Art or Copyright Infringement?

Apologizing for an artist's impoverished upbringing, the Philadelphia Museum of Art displays photographs of nothing in the same building that Renaissance masterpieces call home.

Artists offer our elite art community an insight into their humble beginnings and then capitalize on their guilt, exploiting their audiences as much as their subjects, feeding off the same morbid fascination with the ill, disfigured, and poor that keeps TLC on the air.

Talentless snobs may define this as art to help them sleep at night, but they share an obsession for the plight of the downtrodden with the rest of society.

Sadly the art community has become so tainted with an affinity for crap that the very sight of anything painted or sculpted displaying an ounce of craftsmanship or skill is labeled kitsch.

Have we exhausted new ideas? Are we in a creative rut? Or has an elite society fostered an element where hacks aren't subject to the same standards as the schooled and talented?

As much as we love history, critics will continue to reserve their most harsh critiques for historic recreations demanding artistic interpretations like Venturi's Benjamin Franklin house in lieu of The American Philosophical Society.

The gracefully adorned and architecturally respectful Mormon Temple will be dubbed a monumental shrine to a bygone era while we applaud a new Mac store's glass facade.

And paintings of horses that look like horses will be stored in the basement so the Philadelphia Museum of Art can exhibit another collection of snapshots of your next door neighbor's Walmart grill.

The PMA could find its modern art on Etsy and no one would know the difference.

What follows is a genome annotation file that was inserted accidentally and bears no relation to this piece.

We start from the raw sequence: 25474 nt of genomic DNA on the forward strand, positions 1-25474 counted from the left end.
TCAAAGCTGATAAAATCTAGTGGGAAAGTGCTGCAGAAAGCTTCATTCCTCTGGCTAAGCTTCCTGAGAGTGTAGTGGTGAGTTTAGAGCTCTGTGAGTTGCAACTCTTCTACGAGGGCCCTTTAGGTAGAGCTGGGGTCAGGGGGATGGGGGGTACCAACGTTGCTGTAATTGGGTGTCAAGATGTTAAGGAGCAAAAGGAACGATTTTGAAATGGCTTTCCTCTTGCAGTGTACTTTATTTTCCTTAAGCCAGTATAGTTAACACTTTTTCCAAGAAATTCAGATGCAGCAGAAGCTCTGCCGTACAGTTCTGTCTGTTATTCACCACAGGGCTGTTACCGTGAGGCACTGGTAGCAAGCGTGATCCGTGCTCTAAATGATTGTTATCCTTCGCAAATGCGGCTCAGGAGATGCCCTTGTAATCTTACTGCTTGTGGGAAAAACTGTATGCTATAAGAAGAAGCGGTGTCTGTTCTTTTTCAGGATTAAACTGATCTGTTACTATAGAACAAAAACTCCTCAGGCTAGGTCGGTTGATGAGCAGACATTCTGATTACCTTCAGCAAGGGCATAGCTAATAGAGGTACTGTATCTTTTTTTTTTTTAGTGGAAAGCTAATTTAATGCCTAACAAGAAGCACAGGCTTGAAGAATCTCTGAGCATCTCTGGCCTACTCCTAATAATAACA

How Low Can You Go?

The building frenzy in Manhattan isn't slowing down anytime soon. While Callowhill residents use the success of the High Line to justify their own park in the sky, New Yorkers are citing their own success to dig deeper. Literally.

It's being called the LowLine, and designers Dan Barasch and James Ramsey have secured an unprecedented $125,000 in donations.

Using modern technology to redirect sunlight they envision a subterranean park occupying an abandoned subway line, 60,000 square feet in all.

It sounds pretty spectacular, and if Manhattan was the vertical city of moving sidewalks and mile high gardens Hugh Ferriss once predicted, underground parks might sound less like science fiction and more like necessity.

But as crowded as New York is, it is just another big city. It has some of the most beautiful parks in the world, one of the biggest system of urban parks in the country, and dozens of neighborhoods lit by the sun that the streets of Bladerunner and The Fifth Element lacked.

Kudos on an exciting concept but that's what it is. If New York is blessed with enough wealthy eccentrics and a tax surplus large enough to ignore schools and services, more power to them. But most urbanites don't even like shopping indoors, and the LowLine is little more than a mall's concourse without stores. At best it's a nice quasi outdoor reprieve for joggers on a rainy day.